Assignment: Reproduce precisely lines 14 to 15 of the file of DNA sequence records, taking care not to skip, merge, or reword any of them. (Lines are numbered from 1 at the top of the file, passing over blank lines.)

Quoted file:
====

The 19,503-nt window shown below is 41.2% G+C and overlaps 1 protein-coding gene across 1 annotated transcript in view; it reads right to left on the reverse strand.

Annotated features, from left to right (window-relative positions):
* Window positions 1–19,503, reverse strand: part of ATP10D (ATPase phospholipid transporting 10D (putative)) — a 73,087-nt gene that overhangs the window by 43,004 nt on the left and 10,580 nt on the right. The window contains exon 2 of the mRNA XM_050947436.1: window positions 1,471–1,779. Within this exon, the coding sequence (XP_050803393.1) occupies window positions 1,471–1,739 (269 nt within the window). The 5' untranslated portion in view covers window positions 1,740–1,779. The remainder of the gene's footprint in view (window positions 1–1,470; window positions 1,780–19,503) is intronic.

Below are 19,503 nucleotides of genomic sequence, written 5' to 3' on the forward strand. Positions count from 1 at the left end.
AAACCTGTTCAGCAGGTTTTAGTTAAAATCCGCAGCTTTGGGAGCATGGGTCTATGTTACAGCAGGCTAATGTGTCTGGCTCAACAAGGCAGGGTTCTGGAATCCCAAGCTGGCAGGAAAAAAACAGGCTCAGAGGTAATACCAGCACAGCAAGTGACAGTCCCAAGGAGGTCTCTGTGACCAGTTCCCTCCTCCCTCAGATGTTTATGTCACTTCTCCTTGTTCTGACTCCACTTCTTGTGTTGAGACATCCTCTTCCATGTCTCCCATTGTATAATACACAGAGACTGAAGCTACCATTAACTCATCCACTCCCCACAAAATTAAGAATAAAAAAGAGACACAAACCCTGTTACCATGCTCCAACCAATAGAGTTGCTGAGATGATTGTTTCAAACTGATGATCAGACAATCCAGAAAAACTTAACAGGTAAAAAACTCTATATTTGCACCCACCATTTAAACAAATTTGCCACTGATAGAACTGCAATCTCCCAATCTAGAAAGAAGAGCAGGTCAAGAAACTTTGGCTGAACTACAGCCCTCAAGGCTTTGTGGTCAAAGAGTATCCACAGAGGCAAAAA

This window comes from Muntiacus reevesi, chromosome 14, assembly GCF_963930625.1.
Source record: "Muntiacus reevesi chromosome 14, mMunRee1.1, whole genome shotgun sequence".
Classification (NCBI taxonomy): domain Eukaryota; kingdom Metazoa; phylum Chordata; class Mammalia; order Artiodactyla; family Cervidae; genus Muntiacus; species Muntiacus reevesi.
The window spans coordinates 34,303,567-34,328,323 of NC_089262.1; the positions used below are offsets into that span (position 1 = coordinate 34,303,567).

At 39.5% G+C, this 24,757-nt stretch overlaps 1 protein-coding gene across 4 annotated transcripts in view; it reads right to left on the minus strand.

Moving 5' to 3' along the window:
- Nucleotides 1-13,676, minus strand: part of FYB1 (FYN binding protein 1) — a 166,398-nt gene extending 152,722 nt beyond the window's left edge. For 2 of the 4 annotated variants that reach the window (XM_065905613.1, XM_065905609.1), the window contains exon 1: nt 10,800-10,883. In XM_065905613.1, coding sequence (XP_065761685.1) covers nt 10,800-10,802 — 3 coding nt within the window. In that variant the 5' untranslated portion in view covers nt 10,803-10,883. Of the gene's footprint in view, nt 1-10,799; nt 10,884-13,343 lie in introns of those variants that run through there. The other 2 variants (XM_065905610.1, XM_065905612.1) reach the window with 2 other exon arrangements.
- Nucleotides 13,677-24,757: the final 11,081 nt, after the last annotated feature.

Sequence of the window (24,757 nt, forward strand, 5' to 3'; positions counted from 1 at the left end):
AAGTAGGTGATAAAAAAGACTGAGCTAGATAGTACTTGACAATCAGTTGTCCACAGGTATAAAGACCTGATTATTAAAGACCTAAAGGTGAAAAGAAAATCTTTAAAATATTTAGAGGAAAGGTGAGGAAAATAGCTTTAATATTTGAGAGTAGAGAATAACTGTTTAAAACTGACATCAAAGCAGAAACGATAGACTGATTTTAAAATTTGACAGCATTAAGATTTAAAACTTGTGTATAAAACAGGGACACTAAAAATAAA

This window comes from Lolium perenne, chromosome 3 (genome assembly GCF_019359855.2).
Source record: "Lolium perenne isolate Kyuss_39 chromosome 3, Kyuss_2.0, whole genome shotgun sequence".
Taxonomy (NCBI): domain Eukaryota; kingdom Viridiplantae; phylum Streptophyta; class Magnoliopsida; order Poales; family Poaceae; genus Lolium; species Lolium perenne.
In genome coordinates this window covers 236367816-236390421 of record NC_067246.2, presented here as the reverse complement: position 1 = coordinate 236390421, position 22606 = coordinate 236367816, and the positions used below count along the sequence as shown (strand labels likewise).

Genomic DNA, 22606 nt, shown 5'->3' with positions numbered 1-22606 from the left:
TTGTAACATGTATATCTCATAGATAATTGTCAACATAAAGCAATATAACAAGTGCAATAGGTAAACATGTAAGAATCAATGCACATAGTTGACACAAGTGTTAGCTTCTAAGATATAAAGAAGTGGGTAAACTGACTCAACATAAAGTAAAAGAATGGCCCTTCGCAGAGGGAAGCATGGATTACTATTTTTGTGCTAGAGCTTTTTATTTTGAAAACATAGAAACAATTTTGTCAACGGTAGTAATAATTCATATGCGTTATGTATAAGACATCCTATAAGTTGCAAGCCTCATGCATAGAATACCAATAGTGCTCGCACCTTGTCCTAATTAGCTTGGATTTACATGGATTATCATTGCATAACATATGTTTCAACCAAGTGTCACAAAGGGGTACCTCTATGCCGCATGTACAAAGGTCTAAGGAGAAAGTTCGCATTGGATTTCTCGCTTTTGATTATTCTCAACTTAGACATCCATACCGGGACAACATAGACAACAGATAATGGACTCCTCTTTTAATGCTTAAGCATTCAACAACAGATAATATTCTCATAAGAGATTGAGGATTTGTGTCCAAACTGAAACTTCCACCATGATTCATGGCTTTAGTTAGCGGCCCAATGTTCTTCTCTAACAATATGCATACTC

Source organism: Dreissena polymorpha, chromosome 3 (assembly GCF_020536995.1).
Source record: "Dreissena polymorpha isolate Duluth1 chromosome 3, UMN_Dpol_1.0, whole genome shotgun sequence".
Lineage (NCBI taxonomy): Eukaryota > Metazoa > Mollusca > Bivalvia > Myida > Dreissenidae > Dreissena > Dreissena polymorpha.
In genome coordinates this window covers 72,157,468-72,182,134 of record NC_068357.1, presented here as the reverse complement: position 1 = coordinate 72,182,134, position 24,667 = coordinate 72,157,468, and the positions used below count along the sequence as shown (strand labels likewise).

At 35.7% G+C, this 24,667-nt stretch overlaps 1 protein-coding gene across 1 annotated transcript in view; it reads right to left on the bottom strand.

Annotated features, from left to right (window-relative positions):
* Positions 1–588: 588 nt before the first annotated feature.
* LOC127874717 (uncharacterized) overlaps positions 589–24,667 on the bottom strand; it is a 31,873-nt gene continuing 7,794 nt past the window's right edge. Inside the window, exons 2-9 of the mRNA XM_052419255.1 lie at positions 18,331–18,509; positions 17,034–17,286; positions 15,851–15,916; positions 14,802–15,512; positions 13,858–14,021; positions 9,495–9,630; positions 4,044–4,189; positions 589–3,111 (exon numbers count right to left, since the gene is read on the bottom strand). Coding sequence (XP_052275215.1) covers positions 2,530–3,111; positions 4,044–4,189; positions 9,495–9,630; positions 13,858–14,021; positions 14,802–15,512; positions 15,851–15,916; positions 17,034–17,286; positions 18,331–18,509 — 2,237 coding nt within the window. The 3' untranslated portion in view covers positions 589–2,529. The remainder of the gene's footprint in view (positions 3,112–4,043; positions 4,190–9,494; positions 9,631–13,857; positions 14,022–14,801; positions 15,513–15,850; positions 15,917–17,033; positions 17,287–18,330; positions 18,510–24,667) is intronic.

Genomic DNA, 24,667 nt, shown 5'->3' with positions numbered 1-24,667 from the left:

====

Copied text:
Sequence of the window (24,757 nt, forward strand, 5' to 3'; positions counted from 1 at the left end):
AAGTAGGTGATAAAAAAGACTGAGCTAGATAGTACTTGACAATCAGTTGTCCACAGGTATAAAGACCTGATTATTAAAGACCTAAAGGTGAAAAGAAAATCTTTAAAATATTTAGAGGAAAGGTGAGGAAAATAGCTTTAATATTTGAGAGTAGAGAATAACTGTTTAAAACTGACATCAAAGCAGAAACGATAGACTGATTTTAAAATTTGACAGCATTAAGATTTAAAACTTGTGTATAAAACAGGGACACTAAAAATAAA